The scene was more or less what I'd expected: lots of tents, lots of animated conversations among bohemian types who hadn't had enough sleep. But something was missing.
"I didn't hear any drumming," I remarked as Robert Brune and I made the drive back to Columbia from Washington, where he'd just given me the nickel tour of the Occupy D.C. encampment on McPherson Square.
"Yeah, I think some people had their fill of the drumming," he replied.
After all, he explained, when you're only getting three or four hours sleep a night because you're in a tent alongside a busy city street, it's important to grab a few winks during any daylight down time. That's hard to do when, on top of the traffic noise, there's a constant, rhythmic pounding. So the occupiers reached a consensus to restrict percussive activities to certain hours in the evenings.
That's how the Occupy folks do everything, of course, by consensus. The nominally leaderless, seemingly spontaneous Occupy movement has drawn criticism from the right, left and center for not having a clear agenda. That's just one thing that separates them from the lobbyists on K Street, which runs alongside McPherson Square.
Their broader message is pretty plain, though: Big money has gamed the system, and the rest of us — the 99 percent, as they put it — have suffered for it. They want reforms on Wall Street and in Washington.
Any number of activists have beaten that particular drum, but the Occupy people have taken it up a notch with '60s-style sit-ins updated to include tweets and video journals posted on the Web. I saw one guy wheeling a stroller with a laptop mounted with a webcam, ready to record the day's events. The activists were preparing to march that afternoon with the Service Employees International Union across the Key Bridge to call for increased investment in crumbling infrastructure.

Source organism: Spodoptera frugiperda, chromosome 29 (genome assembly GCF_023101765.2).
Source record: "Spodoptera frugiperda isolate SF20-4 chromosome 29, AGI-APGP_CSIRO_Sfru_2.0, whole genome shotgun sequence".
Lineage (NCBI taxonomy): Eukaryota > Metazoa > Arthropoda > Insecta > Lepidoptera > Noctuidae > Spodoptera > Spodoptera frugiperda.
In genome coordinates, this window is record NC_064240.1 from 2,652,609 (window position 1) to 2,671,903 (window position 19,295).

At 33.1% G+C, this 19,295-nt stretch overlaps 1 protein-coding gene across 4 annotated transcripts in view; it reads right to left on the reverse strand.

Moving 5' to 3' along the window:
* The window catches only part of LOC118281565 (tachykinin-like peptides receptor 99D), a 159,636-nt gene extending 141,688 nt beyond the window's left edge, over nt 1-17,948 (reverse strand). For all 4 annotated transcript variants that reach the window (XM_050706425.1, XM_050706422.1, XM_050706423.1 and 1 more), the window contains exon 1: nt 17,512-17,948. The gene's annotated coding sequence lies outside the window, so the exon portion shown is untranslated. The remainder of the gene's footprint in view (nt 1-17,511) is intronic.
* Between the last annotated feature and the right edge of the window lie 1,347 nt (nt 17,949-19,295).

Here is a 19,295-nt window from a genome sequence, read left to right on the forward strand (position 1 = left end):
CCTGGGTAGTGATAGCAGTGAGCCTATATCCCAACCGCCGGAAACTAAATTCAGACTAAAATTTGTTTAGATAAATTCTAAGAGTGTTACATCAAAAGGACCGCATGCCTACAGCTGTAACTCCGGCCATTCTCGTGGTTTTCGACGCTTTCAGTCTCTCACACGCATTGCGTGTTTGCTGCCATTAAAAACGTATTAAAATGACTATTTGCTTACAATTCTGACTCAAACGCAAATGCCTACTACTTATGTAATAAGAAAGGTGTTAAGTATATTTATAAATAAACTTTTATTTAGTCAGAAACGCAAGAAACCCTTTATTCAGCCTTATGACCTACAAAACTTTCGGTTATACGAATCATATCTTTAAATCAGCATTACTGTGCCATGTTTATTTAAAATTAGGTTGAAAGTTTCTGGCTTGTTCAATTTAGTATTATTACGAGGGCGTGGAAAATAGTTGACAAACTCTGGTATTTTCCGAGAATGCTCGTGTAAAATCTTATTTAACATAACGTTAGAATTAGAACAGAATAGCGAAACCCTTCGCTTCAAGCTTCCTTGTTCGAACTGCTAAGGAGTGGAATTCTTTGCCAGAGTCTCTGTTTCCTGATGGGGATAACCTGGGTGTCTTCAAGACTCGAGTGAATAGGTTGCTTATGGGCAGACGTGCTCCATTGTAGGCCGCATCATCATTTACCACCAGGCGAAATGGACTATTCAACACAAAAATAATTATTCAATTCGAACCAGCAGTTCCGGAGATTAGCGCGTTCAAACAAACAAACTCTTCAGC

By becoming a constant presence instead of a one-day rally, Brune says, Occupy might break mainstream media of their short attention span, "before it's on to abortion and on to Solyndra and on to the next thing."
Brune, who lives in Long Reach, connected with the movement through Facebook. He makes his living doing framing and drywall work on a contract basis, but it's getting tougher all the time. "This year has been the worst," he said.
He's pinching his pennies while executives in too-big-to-fail investment firms get monster bonuses and golden parachutes. His soft-spoken demeanor belies it, but he's angry.
In 2008, Brune volunteered for Barack Obama's campaign, but he says the president has abandoned his pledge to purge Washington of influence-peddling.
"McCain and Obama promised to fix the system," he said. "And this is where the press keeps missing [the point of the Occupy movement]. The relationship between lobbyists and government needs to be more tightly regulated."
Even conservatives who generally disdain government regulation can appreciate that when they look at what's happened to their 401(k) plans, he added.
The Occupy demographic tends to skew younger, but when the movement set up shop in D.C. in October, the 46-year-old Brune spent a week living in a tent there.
"Mentally and phyically, it was completely exhausting," he said.
Brune is no longer camping out, but he still goes down to Washington when he can to help the cause. He's acted as a liaison between McPherson Square and a second D.C. encampment, as well as the Occupy Baltimore group. While we were in Washington last Thursday he corralled some people to put together the day's Web video.
The Occupy movement has started to hit a rough patch. The day before my visit to McPherson Square, the original Occupy Wall Street group got tossed out of their digs in Zuccotti Park in Manhattan. Relations between Occupy D.C. and police have been amicable — and figure to remain so as long as the activists continue to toe the line of nonviolence — but Thursday's damp chill reminded anyone who might have forgotten that winter is coming to Washington.
Brune, though, says he is confident that the protesters will stick it out for as long as it takes.
"These people aren't going anywhere."